After Donald Trump was sworn in as President, Russia's information warfare teams focused on a new target: special counsel Robert Mueller.
Russia worked to help get Trump into the White House, and they've been working ever since to attack the biggest threat to Trump's power, which Mueller represents.
More at the Washington Post:
The Russian operatives unloaded on Mueller through fake accounts on Facebook, Twitter and beyond, falsely claiming that the former FBI director was corrupt and that the allegations of Russian interference in the 2016 election were crackpot conspiracies. One post on Instagram — which emerged as an especially potent weapon in the Russian social media arsenal — claimed that Mueller had worked in the past with "radical Islamic groups."
Such tactics exemplified how Russian teams ranged nimbly across social media platforms in a shrewd online influence operation aimed squarely at American voters. The effort started earlier than commonly understood and lasted longer while relying on the strengths of different sites to manipulate distinct slices of the electorate, according to a pair of comprehensive new reports prepared for the Senate Intelligence Committee and released Monday.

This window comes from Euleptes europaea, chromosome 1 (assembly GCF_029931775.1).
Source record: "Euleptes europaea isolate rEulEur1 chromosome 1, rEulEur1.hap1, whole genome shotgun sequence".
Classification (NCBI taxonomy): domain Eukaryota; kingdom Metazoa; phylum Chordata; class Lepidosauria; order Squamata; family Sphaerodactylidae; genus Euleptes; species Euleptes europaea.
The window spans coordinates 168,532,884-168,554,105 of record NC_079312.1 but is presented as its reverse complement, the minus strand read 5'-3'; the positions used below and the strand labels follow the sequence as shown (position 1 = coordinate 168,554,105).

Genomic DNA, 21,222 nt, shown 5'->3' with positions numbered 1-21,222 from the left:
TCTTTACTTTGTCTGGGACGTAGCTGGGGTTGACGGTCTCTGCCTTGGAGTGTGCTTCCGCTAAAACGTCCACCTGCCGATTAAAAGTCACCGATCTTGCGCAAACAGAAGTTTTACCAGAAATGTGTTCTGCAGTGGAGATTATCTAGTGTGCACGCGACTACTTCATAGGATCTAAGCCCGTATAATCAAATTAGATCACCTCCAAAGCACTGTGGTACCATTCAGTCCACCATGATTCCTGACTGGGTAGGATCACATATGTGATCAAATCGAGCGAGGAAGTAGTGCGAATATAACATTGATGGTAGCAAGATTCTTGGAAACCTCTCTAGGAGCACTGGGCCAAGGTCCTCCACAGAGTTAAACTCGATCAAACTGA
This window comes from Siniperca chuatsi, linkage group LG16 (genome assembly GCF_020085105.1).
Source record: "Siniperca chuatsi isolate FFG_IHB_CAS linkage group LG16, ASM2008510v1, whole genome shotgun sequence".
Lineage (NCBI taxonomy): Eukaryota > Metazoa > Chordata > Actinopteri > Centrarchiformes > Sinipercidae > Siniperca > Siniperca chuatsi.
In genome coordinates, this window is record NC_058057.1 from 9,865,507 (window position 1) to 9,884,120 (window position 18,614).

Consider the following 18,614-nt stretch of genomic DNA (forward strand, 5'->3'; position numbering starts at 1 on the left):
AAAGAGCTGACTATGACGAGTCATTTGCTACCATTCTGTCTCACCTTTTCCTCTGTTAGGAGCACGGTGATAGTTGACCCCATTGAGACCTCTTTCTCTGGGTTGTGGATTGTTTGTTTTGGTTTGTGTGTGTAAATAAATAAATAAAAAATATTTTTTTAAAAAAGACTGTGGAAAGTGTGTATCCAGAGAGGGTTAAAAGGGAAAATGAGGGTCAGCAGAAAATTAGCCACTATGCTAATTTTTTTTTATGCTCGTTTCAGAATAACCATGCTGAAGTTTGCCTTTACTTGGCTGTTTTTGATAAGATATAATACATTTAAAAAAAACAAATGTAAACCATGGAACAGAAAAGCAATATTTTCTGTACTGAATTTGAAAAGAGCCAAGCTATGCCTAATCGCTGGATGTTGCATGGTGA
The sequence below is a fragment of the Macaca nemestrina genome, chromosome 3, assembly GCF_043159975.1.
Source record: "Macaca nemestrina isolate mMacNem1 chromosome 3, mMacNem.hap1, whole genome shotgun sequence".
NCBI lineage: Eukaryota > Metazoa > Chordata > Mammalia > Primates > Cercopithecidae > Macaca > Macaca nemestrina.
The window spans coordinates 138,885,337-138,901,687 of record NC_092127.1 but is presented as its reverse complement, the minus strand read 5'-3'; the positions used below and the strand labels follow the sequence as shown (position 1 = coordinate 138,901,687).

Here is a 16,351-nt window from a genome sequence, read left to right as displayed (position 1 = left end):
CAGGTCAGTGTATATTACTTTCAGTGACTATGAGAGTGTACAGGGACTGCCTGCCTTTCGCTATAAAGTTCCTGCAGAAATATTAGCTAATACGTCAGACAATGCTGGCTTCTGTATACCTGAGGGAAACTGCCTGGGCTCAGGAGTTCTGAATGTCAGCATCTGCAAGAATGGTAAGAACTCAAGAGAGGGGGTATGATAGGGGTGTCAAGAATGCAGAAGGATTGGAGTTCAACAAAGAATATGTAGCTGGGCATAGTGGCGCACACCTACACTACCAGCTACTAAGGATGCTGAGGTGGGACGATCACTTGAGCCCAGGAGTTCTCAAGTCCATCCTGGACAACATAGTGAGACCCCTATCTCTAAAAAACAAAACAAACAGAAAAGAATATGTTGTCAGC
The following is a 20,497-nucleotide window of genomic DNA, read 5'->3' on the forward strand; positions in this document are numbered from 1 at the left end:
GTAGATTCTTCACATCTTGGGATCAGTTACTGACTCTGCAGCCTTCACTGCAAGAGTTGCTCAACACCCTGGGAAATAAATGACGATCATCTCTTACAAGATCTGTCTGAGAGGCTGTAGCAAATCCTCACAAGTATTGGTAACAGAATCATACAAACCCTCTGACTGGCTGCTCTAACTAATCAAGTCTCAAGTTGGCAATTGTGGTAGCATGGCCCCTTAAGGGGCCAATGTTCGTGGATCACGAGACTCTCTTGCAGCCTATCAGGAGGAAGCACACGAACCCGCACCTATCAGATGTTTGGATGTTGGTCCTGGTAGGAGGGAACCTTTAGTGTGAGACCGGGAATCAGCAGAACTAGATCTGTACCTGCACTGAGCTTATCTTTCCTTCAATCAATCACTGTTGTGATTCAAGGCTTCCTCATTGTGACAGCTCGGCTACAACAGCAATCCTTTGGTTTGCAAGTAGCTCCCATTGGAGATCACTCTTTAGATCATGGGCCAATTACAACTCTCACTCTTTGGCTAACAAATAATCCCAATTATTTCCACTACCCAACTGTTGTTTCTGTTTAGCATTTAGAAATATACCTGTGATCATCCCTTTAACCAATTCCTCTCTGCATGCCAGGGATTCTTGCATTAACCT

One of the reports, authored by Oxford University's Computational Propaganda Project and network analysis firm Graphika, became public when The Washington Post obtained it and published its highlights Sunday. The other report was by social media research firm New Knowledge, Columbia University and Canfield Research.
Together the reports describe the Russian campaign with sweep and detail not before available.
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If Putin is trying to turn Americans against Mueller's investigation into Trump & Russian election interference, what else do you really need to know? https://t.co/rNEf4BwCXL
— Joyce Alene (@JoyceWhiteVance) December 18, 2018
Many months after the election, Trump and Russia were still on the same page. https://t.co/9FttSjZcNr
— southpaw (@nycsouthpaw) December 18, 2018